‘Refugees should stay in camps’
Johannesburg - The attitudes of South Africans to migrants may be softening, but research shows that one third of people canvassed still believe refugees should live in camps on the borders, and more than half say they still don’t want want refugees anywhere in the country.
More than a third of people canvassed also still associate migrants with crime, a quarter say they are ready to join forces to stop migrants operating a business in South Africa, and 41 percent are all for mandatory HIV testing of refugees.
While the researchers involved in the 2010 Southern African Migration Programme suggest that growing contact between migrants and South Africans may be having a positive effect on the attitudes of South Africans, they warn of an “unyielding cohort” willing to use violence to address the perceived migrant “threat”.
More than 2 000 South Africans, more than half of whom describe themselves as “working-class citizens”, are canvassed for the study every four years.
The latest survey was conducted in November and December 2010, and showed that the number of South Africans who didn’t want refugees in the country had dropped from 75 percent in 2006 to 57 percent. In 2006, half of the respondents wanted refugees to live in camps on the borders of South Africa, and by 2010 a third of respondents still felt the same way.
By 2010, more people (36 percent) believed that refugees warranted police protection, up from just 28 percent in 2006. In 2010, 39 percent of people canvassed also still associated migrants with crime (49 percent in 2006).
The researchers said the 2006 data showed that xenophobia was inversely tied to income – the higher the income, the lower the xenophobic scores.
But by 2010, levels of xenophobia increased with increasing income. Those in the lowest income group were least xenophobic, and black South Africans were also less xenophobic than other racial groups.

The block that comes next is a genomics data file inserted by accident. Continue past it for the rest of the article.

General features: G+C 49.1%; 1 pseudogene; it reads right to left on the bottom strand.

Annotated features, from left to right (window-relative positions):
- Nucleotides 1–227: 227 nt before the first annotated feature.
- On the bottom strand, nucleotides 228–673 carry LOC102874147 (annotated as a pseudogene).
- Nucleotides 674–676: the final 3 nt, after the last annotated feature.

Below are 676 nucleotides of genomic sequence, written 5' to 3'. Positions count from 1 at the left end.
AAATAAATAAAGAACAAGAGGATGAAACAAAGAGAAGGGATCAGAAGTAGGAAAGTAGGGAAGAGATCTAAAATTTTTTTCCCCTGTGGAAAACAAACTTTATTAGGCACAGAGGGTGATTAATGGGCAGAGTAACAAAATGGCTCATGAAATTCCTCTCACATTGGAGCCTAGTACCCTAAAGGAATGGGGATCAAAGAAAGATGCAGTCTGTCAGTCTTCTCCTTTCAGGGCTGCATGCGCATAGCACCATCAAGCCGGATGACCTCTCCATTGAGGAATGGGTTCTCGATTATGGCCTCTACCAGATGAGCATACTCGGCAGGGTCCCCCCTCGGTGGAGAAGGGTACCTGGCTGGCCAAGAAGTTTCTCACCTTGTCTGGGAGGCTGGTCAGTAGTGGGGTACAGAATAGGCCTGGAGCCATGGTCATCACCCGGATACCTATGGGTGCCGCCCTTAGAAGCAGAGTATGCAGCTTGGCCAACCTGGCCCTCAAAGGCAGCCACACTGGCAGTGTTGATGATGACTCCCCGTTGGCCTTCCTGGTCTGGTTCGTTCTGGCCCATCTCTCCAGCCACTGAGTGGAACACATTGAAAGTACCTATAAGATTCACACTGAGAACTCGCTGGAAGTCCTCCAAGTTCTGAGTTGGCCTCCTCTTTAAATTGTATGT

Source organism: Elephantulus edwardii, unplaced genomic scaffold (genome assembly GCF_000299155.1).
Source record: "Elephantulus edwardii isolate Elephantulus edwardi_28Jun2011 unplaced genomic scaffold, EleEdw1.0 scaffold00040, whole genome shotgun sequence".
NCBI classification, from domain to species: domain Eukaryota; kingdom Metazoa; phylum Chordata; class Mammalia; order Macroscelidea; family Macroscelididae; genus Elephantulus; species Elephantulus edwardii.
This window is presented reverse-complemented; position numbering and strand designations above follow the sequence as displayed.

But the study warned of an “unyielding cohort”, and said that unless there was a concerted effort to change attitudes, “migrants and refugees will continue to be soft targets of xenophobic discrimination in South Africa”.
The latest research showed that a quarter of respondents were ready to jointly prevent migrants from neighbouring countries from operating a business, and a similar number were also willing to prevent migrants from moving into their neighbourhoods.
Also, just less than half (41 percent) of black and white respondents believed migrants were carriers of disease. The same number also wanted mandatory HIV testing of refugees, and 18 percent said HIV treatment should not be afforded to refugees.
“Globally, South Africa is still the country most opposed to immigration, where nearly 80 percent of citizens either support prohibition on the entry of migrants, or would like to place strict limits on it,” the study said. A quarter of South Africans wanted migrants deported regardless of their skills status, and 63 percent wanted electrified fences on borders.
More than 60 percent of respondents of all races also believed migrants took jobs away from locals.
Migrants from southern Africa were preferred to those from the rest of the continent, with Nigerians the least favoured.
Migrants from Botswana, Lesotho and Swaziland were perceived more positively than those from Mozambique and Zimbabwe.